A little confession. Pre-season predictions. Um, really we (the media) don’t… ahh… really know. Shock, ay.
Pre-season predictions? It’s anyone’s guess, writes Adam Peacock.
A little confession.
Pre-season predictions. Um, really we (the media) don’t… ahh… really know. Shock, ay.
We try to pick apart each squad, look at last year, look at the draw, factor in the AFC Champions League for the lucky/unlucky few, and try to decipher if playing in the Greek League is better than the Polish and/or Saudi and/or Spanish second division.
And then deal with the odd curveball, like the ripper thrown by Tony Popovic last Sunday morning. So much has been written and spoken about Popovic’s decision to bail to Turkey in the past week, with the most important side-effect – how the team responds – about to play out in front of us.
No point in saying IT WILL or IT WON’T hinder chances until we know more of the man coming in. More pressing is finding the answer to how professional the players are.
So where Wanderers fit in this edition of the Hyundai A-League has been clouded further. And it was nowhere near clear in the first place.
Seriously, a 10 team comp with a salary cap and imports coming from every part of the world is a recipe for complete and utter confusion.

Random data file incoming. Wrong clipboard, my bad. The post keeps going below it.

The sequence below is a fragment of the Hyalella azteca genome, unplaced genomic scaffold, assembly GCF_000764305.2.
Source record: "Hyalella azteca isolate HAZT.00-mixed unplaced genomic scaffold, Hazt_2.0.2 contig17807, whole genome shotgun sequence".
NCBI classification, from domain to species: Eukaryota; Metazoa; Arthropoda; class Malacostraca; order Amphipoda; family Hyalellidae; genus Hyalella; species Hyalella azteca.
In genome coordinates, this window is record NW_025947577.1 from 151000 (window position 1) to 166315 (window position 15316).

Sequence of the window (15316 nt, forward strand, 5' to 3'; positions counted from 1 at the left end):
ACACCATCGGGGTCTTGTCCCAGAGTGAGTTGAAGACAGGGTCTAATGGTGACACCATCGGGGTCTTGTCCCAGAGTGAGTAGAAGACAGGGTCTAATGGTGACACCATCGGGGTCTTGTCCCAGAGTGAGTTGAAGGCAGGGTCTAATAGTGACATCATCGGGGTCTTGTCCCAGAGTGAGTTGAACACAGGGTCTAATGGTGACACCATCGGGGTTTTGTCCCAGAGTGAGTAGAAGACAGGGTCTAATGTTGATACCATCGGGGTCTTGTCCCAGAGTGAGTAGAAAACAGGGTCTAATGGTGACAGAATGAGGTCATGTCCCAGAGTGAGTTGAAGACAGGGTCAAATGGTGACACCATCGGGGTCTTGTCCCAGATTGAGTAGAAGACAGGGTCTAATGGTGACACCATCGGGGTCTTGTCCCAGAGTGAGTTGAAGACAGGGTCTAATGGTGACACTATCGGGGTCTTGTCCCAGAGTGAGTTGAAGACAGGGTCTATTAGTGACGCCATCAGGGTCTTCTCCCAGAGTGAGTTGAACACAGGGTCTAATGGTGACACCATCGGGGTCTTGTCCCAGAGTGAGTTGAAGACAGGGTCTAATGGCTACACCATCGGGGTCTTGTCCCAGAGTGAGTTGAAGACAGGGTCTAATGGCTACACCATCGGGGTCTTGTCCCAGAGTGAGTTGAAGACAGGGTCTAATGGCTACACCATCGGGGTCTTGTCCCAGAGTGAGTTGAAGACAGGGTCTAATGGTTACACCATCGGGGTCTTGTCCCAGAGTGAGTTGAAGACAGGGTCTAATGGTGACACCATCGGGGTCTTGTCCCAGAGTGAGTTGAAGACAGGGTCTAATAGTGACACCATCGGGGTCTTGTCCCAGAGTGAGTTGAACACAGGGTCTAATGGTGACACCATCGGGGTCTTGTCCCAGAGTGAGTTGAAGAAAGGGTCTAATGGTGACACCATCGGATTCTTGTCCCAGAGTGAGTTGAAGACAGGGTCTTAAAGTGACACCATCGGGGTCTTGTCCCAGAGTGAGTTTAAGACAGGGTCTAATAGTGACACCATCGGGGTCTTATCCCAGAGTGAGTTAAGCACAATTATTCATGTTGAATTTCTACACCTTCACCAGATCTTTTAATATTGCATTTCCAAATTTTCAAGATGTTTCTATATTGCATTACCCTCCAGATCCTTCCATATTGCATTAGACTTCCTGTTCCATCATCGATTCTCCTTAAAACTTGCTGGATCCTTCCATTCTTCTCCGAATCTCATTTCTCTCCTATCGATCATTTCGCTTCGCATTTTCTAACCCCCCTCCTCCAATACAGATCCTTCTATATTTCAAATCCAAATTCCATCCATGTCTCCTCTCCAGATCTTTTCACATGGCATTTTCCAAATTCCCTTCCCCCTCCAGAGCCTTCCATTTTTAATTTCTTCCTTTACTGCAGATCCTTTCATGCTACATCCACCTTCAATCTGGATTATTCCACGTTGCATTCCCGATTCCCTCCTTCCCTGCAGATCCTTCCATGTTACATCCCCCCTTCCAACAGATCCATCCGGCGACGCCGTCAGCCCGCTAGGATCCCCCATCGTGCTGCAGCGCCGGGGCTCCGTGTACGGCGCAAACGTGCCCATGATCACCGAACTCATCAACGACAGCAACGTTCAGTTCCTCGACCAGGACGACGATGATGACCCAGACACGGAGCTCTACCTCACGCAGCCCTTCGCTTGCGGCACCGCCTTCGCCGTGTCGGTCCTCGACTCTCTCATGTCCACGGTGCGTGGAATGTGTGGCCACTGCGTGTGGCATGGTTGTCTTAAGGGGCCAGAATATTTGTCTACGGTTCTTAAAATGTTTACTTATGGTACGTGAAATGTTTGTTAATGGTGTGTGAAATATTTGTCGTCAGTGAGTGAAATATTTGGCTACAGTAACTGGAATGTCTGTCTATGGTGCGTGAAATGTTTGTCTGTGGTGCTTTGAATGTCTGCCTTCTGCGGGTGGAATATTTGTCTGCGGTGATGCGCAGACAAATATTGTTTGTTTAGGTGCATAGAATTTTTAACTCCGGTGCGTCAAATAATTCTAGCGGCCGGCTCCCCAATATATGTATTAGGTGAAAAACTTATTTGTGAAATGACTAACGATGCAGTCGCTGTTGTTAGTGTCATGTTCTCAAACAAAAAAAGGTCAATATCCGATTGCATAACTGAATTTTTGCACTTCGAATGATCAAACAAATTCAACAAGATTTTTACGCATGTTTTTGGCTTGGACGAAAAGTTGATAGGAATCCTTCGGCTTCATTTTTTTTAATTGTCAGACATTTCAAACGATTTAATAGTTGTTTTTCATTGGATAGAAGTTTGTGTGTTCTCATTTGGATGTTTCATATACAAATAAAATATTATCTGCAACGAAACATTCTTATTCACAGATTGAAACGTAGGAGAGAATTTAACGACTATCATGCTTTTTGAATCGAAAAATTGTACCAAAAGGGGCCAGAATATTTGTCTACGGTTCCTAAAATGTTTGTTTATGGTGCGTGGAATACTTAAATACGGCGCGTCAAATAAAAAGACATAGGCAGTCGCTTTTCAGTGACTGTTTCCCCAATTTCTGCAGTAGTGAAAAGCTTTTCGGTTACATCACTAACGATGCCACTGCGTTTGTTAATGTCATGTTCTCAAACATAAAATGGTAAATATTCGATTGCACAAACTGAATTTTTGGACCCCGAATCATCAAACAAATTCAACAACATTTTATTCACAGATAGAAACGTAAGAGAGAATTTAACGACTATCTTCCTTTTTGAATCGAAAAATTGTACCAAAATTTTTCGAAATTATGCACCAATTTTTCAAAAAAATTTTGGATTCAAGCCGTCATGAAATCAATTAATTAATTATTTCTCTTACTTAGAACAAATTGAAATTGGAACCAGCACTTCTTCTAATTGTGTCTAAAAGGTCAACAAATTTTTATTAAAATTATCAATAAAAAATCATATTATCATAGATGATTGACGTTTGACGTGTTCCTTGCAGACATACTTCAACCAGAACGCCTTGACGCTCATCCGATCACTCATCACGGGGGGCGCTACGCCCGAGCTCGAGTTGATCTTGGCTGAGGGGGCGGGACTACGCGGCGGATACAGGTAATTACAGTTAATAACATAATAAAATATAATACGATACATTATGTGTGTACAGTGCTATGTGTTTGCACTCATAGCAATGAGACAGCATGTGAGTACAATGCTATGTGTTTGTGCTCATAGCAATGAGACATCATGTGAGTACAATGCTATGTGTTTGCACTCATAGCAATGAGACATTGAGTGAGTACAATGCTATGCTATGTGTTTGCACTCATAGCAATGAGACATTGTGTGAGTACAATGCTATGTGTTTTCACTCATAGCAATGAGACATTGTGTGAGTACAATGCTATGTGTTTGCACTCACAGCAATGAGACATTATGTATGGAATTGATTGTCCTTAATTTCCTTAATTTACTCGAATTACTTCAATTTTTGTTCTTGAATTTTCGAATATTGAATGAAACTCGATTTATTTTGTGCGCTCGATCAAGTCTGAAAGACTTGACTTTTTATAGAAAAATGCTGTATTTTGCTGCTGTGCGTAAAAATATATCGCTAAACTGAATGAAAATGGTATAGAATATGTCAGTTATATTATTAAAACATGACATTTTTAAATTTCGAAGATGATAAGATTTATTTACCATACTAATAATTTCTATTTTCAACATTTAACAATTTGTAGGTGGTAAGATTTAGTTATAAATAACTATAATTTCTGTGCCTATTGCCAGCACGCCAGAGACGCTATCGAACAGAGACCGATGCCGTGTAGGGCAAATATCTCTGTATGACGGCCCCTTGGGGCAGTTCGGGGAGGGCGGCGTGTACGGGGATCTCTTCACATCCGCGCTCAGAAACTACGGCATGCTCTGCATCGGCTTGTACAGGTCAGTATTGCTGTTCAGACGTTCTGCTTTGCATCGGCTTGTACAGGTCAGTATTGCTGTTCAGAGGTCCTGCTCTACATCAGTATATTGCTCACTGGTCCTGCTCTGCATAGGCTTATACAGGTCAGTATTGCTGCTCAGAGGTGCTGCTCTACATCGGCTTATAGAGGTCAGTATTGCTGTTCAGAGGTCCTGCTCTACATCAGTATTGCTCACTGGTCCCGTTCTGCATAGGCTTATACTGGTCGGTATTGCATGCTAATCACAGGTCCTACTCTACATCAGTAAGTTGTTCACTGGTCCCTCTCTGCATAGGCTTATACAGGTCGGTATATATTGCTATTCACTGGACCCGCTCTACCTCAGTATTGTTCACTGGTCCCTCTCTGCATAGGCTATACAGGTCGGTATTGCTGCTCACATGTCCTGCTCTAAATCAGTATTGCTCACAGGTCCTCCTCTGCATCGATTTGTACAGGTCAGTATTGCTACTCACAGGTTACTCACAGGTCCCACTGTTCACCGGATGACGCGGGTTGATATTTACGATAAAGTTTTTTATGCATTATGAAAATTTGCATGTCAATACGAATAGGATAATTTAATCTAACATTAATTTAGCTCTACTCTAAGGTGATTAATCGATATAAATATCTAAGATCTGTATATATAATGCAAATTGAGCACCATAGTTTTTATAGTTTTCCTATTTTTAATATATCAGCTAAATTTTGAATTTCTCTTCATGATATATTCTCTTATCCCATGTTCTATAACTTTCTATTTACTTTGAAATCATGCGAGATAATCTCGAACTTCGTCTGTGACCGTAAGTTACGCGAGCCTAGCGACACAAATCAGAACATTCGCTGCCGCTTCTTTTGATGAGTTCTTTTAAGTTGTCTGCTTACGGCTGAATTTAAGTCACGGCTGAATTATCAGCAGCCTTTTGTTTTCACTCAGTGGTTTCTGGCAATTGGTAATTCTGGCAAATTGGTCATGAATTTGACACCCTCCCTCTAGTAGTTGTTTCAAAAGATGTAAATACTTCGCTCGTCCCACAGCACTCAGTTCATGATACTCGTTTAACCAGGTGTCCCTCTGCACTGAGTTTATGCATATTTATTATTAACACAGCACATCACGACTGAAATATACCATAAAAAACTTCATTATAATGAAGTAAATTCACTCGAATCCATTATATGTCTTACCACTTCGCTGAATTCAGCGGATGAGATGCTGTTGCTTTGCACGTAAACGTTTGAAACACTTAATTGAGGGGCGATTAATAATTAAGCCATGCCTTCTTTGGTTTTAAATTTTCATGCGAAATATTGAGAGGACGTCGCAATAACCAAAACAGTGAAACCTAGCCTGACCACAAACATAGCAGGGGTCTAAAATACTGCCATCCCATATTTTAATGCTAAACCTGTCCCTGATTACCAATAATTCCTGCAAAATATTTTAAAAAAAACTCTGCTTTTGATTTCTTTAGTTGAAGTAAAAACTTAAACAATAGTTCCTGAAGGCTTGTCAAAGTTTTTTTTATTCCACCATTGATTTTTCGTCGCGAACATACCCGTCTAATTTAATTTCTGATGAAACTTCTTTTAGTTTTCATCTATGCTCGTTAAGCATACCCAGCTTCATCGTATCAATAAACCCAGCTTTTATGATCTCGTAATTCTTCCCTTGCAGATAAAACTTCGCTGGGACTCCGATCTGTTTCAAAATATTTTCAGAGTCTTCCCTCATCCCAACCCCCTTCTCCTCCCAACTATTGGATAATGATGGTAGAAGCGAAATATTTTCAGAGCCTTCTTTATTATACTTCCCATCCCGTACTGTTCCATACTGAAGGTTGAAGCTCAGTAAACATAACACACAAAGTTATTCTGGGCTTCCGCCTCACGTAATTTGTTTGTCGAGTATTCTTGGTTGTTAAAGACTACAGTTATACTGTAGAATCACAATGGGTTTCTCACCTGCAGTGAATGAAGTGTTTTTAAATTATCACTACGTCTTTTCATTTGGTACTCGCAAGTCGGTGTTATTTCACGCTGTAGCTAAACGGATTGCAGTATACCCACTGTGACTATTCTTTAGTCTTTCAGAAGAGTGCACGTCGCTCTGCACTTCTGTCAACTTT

Pick the top six? Bloody hell, don’t ask me. I’m just keen to see the season evolve.
Sure, it’s an educated (not a high level of education) guess.
Not going to go through each team one by one because really, Wanderers are all you care about.
Recruitment? Looks good on paper, which makes it the first piece of an unsolvable puzzle.
Depth? They’ve as much as the Mariana Trench.
Twenty players in the squad have played decent minutes at Hyundai A-League or in a high-level league… 20!
So, like Vinnie Chase at a house party, whoever the new boss is has options, so many damn options.
Pre-season has been solid, which indicates the squad has gelled, though the image of Blacktown City causing a litany of problems in the second part of their Westfield FFA Cup Quarter Final epic is hard to unsee.
Just an aberration (not too bad, they did win!) Or worrisome signs? All guesswork, really.
For one player this season is vital for not only himself but his club.
He’s not a marquee, import or played for his country at senior level.
Hard to think he’s 26. He’d surely still have to show ID.
On a football pitch, last season was his best and it was no coincidence Wanderers had their best spell when he and Terry Antonis combined in midfield. Young legs propelled the side forward.
With Antonis going back to Europe, and the talented Chris Herd looking to rescue a career, Baccus has a platform to take more steps in the right direction.
Playing this possession-based style, he’ll be on the ball a lot, and expected to get creative with it, driving forward into space, then joining in again.
Time and time again last season, Wanderers’ attacking players were isolated, surrounded by packed defenders. Baccus can break that open.
So. There’s a prediction! If Kearyn Baccus has his best year, chances are Wanderers will have a good season.
No guarantees, of course. We got another reminder last Sunday morning they don’t exist in the Hyundai A-League.